Hotel Adagio, 550 Geary Street (at Shannon Street), San Francisco; 415-775-5000.
This is kind of the go-to place for visitors that are looking to swank it up a bit, but still capture the downtown S.F. essence, which is pretty magical around this time of year. The dynamic views of the Bay, luxe and spacious rooms, and delicious restaurant will make your guests feel right at home — a sleek, stylish home, naturally. The creative cousin, younger sis, hip pal — you name it, if they are into the prim details and cool scene, this is where they need to rest their heads. And plus, considering there are W Hotel’s in every major city, chances are they know what they are in for — no head-snapping surprises here. It’s the last thing you’d need, right? Just impeccable service and gorgeous interiors! Hey, maybe we’ll even kick it at the W Hotel with them? Why not?
W Hotel, 181 3rd Street (at Howard Street); 415-777-5300.
Photos: Via Hotel Adagio; Hotel Vitale; Hotel Kabuki
The secret’s out: Suppenküche has it all — hearty, delicious food, tons of German beer on tap, and a lively, laid-back atmosphere great for even the rowdiest friends and family. Reservations are only open to groups of six or more, so if you have a smaller party your best bet is to arrive 10 minutes or so before it opens so you can get seated sans a super-long wait. And, oh man, is it worth it. Expect simple, expertly executed favorites like schnitzel, cheese spätzle, potato pancakes, and lots more. Party people, take note: They do offer boots. Prost!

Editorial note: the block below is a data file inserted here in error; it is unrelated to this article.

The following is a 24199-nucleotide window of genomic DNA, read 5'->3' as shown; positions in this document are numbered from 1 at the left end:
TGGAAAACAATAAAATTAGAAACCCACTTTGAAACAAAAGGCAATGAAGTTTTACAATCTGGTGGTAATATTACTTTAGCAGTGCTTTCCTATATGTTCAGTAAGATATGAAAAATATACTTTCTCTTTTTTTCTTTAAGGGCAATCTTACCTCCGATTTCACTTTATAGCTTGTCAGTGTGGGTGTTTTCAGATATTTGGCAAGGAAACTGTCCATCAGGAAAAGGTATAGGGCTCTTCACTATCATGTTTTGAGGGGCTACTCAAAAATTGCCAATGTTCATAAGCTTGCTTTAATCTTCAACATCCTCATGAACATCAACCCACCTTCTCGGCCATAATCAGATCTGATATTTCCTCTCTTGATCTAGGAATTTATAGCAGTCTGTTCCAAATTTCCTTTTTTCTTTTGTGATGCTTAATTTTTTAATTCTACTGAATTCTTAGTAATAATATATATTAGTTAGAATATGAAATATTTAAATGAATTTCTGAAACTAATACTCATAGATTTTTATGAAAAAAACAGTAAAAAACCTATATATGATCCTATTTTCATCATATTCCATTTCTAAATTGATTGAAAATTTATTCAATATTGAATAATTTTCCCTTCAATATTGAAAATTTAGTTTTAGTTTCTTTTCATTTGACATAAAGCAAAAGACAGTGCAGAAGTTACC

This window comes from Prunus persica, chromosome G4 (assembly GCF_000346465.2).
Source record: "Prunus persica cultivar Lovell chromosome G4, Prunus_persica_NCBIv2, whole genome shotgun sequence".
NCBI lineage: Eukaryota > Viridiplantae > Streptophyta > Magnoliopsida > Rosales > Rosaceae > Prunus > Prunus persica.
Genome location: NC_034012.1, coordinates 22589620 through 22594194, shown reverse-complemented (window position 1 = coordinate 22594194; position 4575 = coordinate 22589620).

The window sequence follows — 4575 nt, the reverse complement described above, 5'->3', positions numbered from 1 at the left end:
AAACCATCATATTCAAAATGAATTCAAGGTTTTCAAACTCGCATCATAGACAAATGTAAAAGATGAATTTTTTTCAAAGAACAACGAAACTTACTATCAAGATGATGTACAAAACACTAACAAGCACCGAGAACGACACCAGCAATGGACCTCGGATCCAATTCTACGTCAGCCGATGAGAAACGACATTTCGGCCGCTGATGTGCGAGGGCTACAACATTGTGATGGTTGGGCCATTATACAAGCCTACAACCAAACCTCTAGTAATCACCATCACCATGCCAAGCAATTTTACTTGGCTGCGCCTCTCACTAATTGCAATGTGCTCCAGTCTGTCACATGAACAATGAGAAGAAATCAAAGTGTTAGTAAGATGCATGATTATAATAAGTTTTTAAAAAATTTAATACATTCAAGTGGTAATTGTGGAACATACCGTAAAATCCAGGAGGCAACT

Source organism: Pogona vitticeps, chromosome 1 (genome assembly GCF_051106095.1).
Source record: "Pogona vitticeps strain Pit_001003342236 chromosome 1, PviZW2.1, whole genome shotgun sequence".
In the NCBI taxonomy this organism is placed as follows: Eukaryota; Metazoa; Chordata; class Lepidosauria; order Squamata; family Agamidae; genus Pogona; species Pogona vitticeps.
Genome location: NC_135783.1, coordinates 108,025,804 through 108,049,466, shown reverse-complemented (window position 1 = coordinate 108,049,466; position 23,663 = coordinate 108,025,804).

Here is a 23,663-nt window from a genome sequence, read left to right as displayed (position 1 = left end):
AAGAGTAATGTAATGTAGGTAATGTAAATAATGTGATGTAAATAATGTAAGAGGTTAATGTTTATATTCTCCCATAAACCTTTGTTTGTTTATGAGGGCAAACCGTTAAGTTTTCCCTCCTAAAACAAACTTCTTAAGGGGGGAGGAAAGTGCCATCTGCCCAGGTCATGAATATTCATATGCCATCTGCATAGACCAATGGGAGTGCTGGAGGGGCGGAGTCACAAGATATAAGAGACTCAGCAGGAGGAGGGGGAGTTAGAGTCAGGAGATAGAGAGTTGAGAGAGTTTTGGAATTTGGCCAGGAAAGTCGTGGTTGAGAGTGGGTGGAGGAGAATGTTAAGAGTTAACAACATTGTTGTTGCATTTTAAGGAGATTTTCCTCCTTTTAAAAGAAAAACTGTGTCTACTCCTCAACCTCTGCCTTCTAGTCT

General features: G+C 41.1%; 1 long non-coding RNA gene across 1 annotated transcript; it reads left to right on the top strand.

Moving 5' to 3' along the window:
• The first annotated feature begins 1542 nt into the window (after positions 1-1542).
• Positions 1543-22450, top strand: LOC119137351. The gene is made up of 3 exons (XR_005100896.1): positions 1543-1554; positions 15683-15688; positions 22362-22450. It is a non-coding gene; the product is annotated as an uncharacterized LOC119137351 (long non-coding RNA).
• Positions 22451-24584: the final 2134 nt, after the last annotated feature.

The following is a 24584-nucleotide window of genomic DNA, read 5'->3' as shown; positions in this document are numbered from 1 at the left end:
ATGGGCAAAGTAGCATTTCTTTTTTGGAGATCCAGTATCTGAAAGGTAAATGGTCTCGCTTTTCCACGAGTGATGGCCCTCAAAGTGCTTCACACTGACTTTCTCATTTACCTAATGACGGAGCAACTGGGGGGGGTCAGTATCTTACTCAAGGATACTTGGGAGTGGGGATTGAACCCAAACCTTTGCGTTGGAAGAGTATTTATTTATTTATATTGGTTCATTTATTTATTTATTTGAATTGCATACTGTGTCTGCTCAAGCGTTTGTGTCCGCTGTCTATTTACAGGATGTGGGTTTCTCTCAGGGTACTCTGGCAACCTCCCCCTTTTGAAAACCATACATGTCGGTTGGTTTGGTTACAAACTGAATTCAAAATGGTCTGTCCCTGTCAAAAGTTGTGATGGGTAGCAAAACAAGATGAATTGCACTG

Suppenküche, 525 Laguna Street (at Hayes Street), San Francisco; 415-252-9289.
Everything about this Mission hotspot is elegant and approachable (Grams will not feel out of place), from the fantastic Italian fare to the inviting interior. If at some point you want to impress your out-of-town guests with an upscale meal (and let’s face it — you probably will), you’ll never go wrong at this tried-and-true restaurant. You will, however, want to make a reservation. Chances of nabbing walk-in seating here are slim, unless you’re willing to wait a while. It’s easy — you can book online right on its site.
Delfina, 3621 18th Street (between Guererro and Oakwood streets), San Francisco; 415-552-4055.
Off The Grid
Entertaining any thrifty-but-choosey guests this holiday season? These traveling food trucks, carts, and tents are an S.F. trifecta — delicious, a point of local pride, and as affordable as it gets. Consult the Off The Grid calendar to find out when and where you can find this mobile food fest, or stalk your favorite vendors on Twitter. With more than 60 purveyors in rotation (including favorites like The Chairman, Crème Brûlée Cart, Bacon Bacon, and Curry Up Now), it’s easy for everyone in your group to find something tempting.
Off The Grid, check calendar for rotating locations, San Francisco; 415-339-5888.
So your fam’s coming to visit, and you found out they went vegan — that’s no reason for either of you to have to suffer sub-par grub. This locally grown, organic Mexican restaurant in the heart of the Mission passes the taste test (and then some!) for vegan, veggie, and meat-eaters alike. A word of caution: The dishes are heavy on cashew and almond sauces, so those with severe nut allergies are advised to steer clear. But for everyone else, it offers yummy, satisfying food in a warm, homey atmosphere.
Gracias Madre, 2211 Mission Street (between 18th and 19th streets), San Francisco; 415-683-1346.
Sam’s Anchor Cafe
Family day-trip time! The second we get to Sam’s, we feel like we’re on vacation. Situated in Marin County right next to the boat docks, the venue is charming and the view is nothing short of picturesque. As far as the actual food goes, expect waterfront fare done right (think fresh oysters, crab cakes, fish ‘n’ chips, and burgers). Plus, getting to the joint is totally part of the experience. Although it’s easily accessible by car, we suggest making a day of it and booking a ferry — yes, it’s just as fun as it sounds.